reviewed by Tiffany Hawk (Air Force)
“Anna was a good wife, mostly.” So goes the already famous opening line of poet Jill Alexander Essbaum’s exquisitely written debut novel.
The qualifier creates instant conflict, but so do the words preceding that notorious comma. This woman’s entire life comes down to her role as spouse. Many reviewers have questioned that very premise in a day when no middle class woman can possibly feel so trapped, or bored, or lonely that, like Emma Bovary or Anna Karenina, she destroys herself while trying to feel alive.
Unlike the heroines of nineteenth century literature, as Slate reviewer Ruth Graham claims, an American woman like Essbaum’s Anna Benz “is free to do just about anything she wants.” Why doesn’t she have more friends? Why doesn’t she get a job? A divorce? Why can’t she tell her husband about her unhappiness?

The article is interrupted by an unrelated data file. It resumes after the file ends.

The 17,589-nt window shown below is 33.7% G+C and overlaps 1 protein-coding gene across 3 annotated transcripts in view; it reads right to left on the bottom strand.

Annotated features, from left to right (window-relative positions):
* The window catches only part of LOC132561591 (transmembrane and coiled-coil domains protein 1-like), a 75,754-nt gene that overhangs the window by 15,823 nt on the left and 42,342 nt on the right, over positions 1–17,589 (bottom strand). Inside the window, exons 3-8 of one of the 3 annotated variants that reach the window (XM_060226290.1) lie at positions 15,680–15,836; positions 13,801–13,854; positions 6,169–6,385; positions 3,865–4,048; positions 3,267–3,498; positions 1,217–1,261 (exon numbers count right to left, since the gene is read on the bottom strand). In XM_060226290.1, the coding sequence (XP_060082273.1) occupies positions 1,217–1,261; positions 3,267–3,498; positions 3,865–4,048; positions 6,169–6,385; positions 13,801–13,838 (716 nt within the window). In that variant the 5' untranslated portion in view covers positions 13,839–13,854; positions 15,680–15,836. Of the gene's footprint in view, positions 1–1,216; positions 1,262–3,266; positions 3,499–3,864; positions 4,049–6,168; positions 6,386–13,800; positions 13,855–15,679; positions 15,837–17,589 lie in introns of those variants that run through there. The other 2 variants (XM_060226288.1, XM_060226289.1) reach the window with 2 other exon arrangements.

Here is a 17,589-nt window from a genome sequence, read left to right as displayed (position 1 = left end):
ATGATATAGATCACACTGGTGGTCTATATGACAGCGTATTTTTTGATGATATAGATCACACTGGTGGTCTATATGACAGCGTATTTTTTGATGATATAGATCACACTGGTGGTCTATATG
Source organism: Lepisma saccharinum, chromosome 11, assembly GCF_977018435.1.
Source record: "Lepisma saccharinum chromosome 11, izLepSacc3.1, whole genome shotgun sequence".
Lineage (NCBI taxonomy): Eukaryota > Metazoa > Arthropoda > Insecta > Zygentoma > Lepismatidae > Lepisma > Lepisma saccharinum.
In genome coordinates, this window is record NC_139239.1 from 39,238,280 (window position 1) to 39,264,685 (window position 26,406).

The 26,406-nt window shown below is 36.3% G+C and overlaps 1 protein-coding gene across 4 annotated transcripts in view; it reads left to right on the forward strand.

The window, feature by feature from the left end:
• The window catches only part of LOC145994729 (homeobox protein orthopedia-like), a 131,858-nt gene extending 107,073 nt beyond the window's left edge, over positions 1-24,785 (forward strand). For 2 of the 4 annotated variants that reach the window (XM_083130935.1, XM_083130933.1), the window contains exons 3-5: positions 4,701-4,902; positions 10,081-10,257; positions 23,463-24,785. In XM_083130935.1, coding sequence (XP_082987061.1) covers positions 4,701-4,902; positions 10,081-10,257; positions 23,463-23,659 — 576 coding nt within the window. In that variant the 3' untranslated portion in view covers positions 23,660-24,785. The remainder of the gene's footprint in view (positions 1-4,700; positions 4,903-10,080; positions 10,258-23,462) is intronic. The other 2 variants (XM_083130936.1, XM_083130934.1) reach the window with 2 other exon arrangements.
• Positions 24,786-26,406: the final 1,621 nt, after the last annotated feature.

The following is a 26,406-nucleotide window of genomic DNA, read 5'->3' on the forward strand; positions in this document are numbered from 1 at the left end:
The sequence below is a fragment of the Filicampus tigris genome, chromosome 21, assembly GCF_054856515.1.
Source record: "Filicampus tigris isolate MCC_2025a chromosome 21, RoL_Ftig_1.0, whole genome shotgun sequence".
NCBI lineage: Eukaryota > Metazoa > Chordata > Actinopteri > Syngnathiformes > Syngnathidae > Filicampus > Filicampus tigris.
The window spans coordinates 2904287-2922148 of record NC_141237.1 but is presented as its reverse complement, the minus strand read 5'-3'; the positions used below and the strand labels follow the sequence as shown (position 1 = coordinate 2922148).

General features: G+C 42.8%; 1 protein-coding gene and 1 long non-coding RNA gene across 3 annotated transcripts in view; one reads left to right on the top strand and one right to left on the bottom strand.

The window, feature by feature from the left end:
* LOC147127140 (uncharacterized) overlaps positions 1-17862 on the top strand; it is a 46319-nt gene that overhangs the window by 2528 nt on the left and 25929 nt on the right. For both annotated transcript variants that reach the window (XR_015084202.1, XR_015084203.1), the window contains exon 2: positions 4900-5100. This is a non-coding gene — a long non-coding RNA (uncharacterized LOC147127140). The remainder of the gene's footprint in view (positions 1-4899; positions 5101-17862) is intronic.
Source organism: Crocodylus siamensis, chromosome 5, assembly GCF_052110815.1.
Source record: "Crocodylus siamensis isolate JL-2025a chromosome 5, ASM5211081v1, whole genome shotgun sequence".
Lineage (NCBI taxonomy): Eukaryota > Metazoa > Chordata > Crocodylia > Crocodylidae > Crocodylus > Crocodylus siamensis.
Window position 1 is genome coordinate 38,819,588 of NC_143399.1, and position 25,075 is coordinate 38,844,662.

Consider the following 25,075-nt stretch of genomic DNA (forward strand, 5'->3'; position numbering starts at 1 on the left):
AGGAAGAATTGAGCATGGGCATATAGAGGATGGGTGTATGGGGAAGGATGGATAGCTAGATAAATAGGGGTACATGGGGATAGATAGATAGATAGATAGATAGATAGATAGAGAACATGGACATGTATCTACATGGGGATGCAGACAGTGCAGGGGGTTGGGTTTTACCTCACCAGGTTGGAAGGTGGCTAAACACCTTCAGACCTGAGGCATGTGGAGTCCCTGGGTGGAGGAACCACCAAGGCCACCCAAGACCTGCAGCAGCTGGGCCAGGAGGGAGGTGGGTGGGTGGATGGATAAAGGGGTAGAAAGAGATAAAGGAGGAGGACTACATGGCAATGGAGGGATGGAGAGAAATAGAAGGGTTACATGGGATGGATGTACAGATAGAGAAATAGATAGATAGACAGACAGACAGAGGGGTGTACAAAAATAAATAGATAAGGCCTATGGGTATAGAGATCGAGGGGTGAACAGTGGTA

As a military wife, I don’t find Anna’s desperation hard to buy. My husband has had assignments that came with active spouse communities, oodles of kid-friendly events, a key spouse and command spouse who checked up on me during deployments. We’ve also has assignments that left me alone in the boonies with two kids, no childcare (thus no ability to work), no squadron support or community, an often absent husband, long winters and…you’re starting to get the picture.
Granted, Anna’s banker husband, Bruno, is not in the military. But his job does call him abroad, and like many of us, Anna follows. In her case, they move to a bland suburb in Switzerland, “where a smile will give you away as an American.” She feels isolated in this Switzerdeutsch-speaking community and spends her time with three small children while her husband focuses on his career, which fortunately provides them a very comfortable living. Comfortable enough that we ask, “How can she complain?”